What the future looked like

Every architectural drawing calls to the future, but some projections surpass their particular contexts to reveal something wider—and highly timely. It’s easy to recognize the currents of anxiety or optimism that run through the moments that populate this issue, but we shouldn’t fool ourselves into thinking they are familiar; these are past futures that never really arrived. Rather, they lie in wait, giving us renewed routes toward understanding what preoccupies us today.

Article 11 of 14

1954: Power

A painting from an annual report by Seagrams Limited

Construction began on the St. Lawrence Seaway and Power Project in 1954. A massive public works investment that involved the cooperation of both the Canadian and American governments, the project added locks and dams and deepened channels along the waterway between the Atlantic and the Great Lakes.

In the same year, Seagrams Limited devoted its annual report to the theme of the seaway, and republished a portion of the report separately as a small booklet about the project. “We have felt that Canadian business not merely avails itself of a privilege but fulfils also a duty when it lifts its eyes from the narrow confines of its own interests,” company president Samuel Bronfman explains in the introduction. The booklet’s centrepiece is a panoramic fold-out painting by Grant Tigner, reproduced in full below.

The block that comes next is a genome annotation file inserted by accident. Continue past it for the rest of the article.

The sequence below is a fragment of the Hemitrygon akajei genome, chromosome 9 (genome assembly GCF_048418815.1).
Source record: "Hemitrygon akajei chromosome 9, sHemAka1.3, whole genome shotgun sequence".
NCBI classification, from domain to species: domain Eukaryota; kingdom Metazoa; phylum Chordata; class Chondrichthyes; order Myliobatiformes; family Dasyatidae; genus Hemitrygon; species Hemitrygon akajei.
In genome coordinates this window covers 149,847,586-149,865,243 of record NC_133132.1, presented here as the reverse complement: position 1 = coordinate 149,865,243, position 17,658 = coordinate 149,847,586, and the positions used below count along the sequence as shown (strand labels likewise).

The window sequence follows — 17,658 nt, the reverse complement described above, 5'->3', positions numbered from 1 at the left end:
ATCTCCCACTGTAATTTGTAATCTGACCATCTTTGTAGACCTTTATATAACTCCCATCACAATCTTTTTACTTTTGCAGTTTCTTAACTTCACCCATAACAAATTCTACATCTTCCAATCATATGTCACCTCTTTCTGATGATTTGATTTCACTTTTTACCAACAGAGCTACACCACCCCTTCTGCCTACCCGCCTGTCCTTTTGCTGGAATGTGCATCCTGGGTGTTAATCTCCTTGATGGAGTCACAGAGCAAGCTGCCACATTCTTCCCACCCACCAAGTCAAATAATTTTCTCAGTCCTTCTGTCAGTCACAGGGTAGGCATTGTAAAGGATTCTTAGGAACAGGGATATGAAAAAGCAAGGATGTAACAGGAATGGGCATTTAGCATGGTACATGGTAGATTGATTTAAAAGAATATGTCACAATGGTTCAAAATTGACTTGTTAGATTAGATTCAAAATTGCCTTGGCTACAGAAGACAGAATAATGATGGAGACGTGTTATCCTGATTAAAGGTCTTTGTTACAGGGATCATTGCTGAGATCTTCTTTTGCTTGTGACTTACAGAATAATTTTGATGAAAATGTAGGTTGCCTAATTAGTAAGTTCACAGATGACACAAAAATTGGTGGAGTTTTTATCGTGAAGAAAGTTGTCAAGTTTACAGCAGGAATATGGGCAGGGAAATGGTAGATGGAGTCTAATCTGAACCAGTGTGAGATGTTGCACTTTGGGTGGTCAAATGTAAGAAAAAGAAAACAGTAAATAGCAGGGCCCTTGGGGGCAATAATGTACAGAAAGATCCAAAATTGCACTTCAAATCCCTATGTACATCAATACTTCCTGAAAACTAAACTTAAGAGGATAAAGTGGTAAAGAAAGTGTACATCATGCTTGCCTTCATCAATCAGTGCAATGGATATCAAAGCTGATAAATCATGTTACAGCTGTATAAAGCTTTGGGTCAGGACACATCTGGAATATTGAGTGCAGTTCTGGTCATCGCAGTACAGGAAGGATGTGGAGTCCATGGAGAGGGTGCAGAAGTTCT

Grant Tigner, painter. Seagrams Limited, publisher. The St. Lawrence Seaway and Power Project, in The St. Lawrence Seaway: The Realization of a Mighty Dream, 1954. ID PO7903 TC427.S3 CAN; ID:88-B12931

From the booklet (pages 8 and 9):

The St. Lawrence Seaway and Power Project is one of those undertakings [of harmonious collaboration], so imaginative in conception and so vast in scope, that descriptive adjectives must but detract from their grandeur. Yet plain truth is that never before in the history of mankind has a single engineering scheme embraced within a single grand design so many interlocking parts of a continent’s life. It is a venture which not only sets the scene for things yet to come; it consummates, it completes, it crowns the history of four centuries past. It is the final fulfilment of a dream originally formed by men who knew nothing of steamships and hydroelectric power.... But they were men, those early pioneers, who, like the great of all times and countries, refused to be limited by the present or daunted by the unknowns. Few were the technical resources at their command; their vision and their daring it was that more than quadrupled the size of the civilized world. It is only against the background of their vision and their work that the grandeur of the St. Lawrence Seaway and Power Project can be appreciated.

This document is presented in our exhibition It’s All Happening So Fast, which explores the often conflicted and conflicting views Canadians hold about the “natural” environment.


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